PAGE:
In that there appears to be little precedent for this fact pattern, my initial guess was that IRS Form 3115 – Accounting Method Change may be in order relevant to residential rental real estate reported on Schedule E attached to the owner’s 1040 and an adjustment made as per IRC 481(a).
Uncertain, I polled other Fellows of the National Tax Practice Institute in the hopes of arriving at a consensus opinion and got a range of opinions deemed #BuzzWorthy. The most aggressive opinion came from NATP where their team asserted as follows:
“Although this topic is not explicitly stated in IRC, nor are there any court cases one way or the other, generally when an asset is over-depreciated it is due to error in calculation. Therefore, upon disposition of the property, the taxpayer should report the gain (or loss) on sale of building as they have it calculated. There isn’t a need to go back and amend returns or report a 481(a) adjustment in year of sale because this generally stems from a miscalculation or error.”
A majority of the other respondents interested in the question generally agreed that:
- Adjustments to depreciation should ‘in theory’ occur with Form 3115 and filed with the 2015 tax return.
- As a tax practitioner Justin really cannot address the years he doesn’t “know” about.
- All Tax Records prior to 2005 are nonexistent ANYWHERE, including purged from the IRS
So how is Justin to report on the 2015 1040 form?
IMHO Justin should consider:
- Disclosing to Independent-Widow in written detail that the Washington Park property was over depreciated.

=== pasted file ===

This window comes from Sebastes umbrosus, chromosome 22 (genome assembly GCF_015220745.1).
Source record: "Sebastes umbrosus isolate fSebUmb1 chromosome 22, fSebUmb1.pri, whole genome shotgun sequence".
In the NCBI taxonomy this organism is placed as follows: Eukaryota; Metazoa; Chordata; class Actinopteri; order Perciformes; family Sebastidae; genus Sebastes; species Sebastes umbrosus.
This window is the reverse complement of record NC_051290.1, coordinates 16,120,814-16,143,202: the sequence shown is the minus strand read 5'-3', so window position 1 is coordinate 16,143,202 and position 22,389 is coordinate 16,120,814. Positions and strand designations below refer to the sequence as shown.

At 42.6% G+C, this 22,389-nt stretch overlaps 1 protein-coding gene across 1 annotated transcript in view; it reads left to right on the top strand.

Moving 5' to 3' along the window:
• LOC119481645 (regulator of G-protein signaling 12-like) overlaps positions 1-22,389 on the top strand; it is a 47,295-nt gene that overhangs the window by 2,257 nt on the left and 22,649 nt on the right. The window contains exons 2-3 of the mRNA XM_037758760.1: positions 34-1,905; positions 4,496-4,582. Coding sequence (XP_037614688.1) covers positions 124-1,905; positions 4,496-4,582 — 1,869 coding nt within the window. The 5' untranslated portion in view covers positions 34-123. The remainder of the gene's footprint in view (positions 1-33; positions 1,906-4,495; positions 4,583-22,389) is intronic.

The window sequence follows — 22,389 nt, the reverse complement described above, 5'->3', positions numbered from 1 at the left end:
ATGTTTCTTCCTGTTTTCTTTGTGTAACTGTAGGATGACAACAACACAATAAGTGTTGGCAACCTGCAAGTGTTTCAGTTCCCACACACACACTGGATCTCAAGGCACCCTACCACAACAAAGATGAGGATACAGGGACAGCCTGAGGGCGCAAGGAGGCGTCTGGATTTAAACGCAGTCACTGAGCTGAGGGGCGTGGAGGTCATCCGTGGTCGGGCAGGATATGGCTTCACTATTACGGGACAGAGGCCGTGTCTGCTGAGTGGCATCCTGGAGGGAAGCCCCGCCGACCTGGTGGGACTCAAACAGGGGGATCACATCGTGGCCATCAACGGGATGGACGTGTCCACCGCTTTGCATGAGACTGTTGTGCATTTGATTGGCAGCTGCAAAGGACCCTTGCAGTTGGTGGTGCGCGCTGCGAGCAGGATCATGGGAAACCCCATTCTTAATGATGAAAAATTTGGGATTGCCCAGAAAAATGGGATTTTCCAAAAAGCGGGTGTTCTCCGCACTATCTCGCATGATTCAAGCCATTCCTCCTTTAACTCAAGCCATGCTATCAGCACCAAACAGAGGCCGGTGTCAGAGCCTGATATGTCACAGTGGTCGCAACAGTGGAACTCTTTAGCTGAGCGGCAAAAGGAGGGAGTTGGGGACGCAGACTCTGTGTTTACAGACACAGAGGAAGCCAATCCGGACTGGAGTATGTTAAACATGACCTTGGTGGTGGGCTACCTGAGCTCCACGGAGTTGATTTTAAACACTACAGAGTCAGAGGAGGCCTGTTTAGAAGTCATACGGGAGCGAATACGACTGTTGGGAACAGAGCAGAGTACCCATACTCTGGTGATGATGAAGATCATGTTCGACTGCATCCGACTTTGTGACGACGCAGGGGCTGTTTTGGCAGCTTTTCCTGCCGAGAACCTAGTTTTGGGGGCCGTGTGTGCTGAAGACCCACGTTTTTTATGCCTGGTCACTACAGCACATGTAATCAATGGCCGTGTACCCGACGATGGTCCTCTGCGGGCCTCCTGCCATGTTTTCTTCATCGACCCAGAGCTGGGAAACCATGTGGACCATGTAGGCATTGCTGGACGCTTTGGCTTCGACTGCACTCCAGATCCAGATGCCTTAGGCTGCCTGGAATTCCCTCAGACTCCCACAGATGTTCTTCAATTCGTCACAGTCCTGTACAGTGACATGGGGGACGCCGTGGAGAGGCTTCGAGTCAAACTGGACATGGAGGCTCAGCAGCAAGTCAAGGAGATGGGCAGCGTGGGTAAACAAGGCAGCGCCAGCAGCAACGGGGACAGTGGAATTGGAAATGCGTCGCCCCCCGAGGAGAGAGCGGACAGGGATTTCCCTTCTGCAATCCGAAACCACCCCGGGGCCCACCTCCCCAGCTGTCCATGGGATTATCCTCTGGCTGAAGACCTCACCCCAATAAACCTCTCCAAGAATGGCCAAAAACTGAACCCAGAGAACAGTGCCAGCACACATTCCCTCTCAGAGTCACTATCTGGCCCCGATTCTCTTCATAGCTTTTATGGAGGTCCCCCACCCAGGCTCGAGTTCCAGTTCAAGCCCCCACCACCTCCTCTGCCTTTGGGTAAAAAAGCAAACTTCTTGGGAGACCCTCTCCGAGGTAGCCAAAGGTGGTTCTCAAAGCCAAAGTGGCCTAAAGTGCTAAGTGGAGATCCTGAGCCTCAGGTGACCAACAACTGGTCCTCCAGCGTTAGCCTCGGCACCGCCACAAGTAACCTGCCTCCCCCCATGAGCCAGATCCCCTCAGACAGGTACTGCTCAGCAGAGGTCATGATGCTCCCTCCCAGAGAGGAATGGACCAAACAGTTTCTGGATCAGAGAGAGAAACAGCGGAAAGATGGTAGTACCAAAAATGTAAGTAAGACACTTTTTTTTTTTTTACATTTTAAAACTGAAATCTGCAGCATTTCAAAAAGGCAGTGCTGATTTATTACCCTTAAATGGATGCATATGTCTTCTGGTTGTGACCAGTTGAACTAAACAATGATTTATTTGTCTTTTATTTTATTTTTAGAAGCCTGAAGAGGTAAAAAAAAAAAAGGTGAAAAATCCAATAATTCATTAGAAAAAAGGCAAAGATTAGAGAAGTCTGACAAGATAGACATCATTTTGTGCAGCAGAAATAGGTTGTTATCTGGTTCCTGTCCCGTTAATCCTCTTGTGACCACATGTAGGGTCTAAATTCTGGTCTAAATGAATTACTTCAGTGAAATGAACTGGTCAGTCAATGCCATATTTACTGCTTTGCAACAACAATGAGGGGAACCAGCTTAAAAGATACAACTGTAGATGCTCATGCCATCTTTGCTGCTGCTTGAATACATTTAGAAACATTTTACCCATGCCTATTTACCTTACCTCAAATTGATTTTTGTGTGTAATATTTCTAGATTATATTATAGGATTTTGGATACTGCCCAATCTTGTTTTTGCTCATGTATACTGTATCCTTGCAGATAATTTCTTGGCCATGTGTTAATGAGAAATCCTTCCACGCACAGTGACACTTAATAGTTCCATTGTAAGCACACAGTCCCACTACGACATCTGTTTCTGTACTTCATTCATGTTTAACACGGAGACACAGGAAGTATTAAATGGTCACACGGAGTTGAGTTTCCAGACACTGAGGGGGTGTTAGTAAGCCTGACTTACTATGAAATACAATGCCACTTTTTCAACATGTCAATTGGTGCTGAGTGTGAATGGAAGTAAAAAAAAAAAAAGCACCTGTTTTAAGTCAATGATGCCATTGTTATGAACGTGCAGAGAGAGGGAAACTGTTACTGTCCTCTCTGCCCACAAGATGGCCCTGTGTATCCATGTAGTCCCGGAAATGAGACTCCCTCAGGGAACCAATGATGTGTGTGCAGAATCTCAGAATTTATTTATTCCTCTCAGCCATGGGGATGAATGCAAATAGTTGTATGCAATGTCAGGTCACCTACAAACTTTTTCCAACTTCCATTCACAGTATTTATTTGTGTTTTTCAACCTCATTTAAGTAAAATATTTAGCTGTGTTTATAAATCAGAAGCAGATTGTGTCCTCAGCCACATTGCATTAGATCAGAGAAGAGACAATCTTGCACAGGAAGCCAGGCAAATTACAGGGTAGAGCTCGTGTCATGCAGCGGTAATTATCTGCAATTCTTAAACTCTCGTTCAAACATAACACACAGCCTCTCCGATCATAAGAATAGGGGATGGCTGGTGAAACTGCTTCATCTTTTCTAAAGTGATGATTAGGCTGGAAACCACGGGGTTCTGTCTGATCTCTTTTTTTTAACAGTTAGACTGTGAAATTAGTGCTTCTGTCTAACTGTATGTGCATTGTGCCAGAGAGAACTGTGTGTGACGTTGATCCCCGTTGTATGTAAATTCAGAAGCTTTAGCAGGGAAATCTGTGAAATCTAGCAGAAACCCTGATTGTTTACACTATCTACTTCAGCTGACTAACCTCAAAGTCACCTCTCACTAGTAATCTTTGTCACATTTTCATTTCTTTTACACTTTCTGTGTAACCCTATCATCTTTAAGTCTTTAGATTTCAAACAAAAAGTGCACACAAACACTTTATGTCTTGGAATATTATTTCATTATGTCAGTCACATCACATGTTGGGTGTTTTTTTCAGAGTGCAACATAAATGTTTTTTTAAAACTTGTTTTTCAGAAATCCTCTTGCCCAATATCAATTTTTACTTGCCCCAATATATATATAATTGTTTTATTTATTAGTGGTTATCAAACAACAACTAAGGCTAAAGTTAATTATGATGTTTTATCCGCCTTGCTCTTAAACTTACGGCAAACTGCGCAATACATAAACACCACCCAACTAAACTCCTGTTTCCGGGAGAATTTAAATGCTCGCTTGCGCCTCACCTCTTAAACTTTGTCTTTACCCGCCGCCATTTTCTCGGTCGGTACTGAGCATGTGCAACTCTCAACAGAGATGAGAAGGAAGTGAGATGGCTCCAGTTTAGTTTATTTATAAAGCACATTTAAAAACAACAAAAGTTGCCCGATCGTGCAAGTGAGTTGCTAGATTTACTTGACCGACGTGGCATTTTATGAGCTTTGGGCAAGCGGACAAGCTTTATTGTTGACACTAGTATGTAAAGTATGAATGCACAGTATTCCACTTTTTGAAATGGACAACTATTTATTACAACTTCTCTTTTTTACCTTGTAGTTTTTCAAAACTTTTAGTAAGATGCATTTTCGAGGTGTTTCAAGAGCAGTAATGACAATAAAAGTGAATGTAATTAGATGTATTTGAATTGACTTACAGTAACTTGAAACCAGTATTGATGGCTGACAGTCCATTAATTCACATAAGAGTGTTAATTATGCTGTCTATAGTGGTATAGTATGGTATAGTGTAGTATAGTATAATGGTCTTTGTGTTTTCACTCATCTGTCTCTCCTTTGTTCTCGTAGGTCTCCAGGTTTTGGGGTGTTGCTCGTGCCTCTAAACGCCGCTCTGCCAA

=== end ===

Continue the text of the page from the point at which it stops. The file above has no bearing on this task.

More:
- Relying on the ‘allowed or allowable’ depreciation claim in the year of sale and adjust basis to $0.
- Reporting the installment sale in 2015 asserting all the proceeds are taxable as either ordinary income, capital gain, and/or interest.
- Disclosing an uncertain tax position regarding depreciation with the tax return and let the chips fall where they may with the IRS.
In that the gain is all basically un-recaptured gain, gross profit percentage on the installment sale is 100%.
*HOWEVER – TAKE THIS AT FACE VALUE*
- When I laid out the fact pattern to one of my many friends inside the IRS, it became abundantly clear that from their perspective a Form 3115 filing requirement with a positive 481(a) adjustment is in order and that the positive adjustment may be added to income for reporting purposes proportionally over the next 4 years.
- The problem with this position that the IRS concedes is that you have to KNOW the total amount of depreciation taken over the life of the property to correctly make the calculations and there is literally NO WAY of accurately determining total depreciation claimed as NO TAX RECORDS EXIST ANYWHERE PRIOR TO 2005, INCLUDING INSIDE THE IRS.
- Conservative Enrolled Agents were of the opinion that an obligation exists to help the taxpayer essentially ‘guess’ at what depreciation was claimed between 1977 and 2004, prepare the 3115 Form accordingly and claim the 481(a) positive adjustment over the next 4 tax years to lighten the income tax burden.
- Less conservative Enrolled Agents basically shrugged their shoulders, hung their heads and said it appears Independent-Widow gets away with over depreciating her property.
Enrolled Agent in Denver
In conclusion how you report this real estate transaction for income tax purposes seems to be between you and your GOD. Call me for my confidential opinion as you see fit.
For more information on this contact me anytime at your convenience.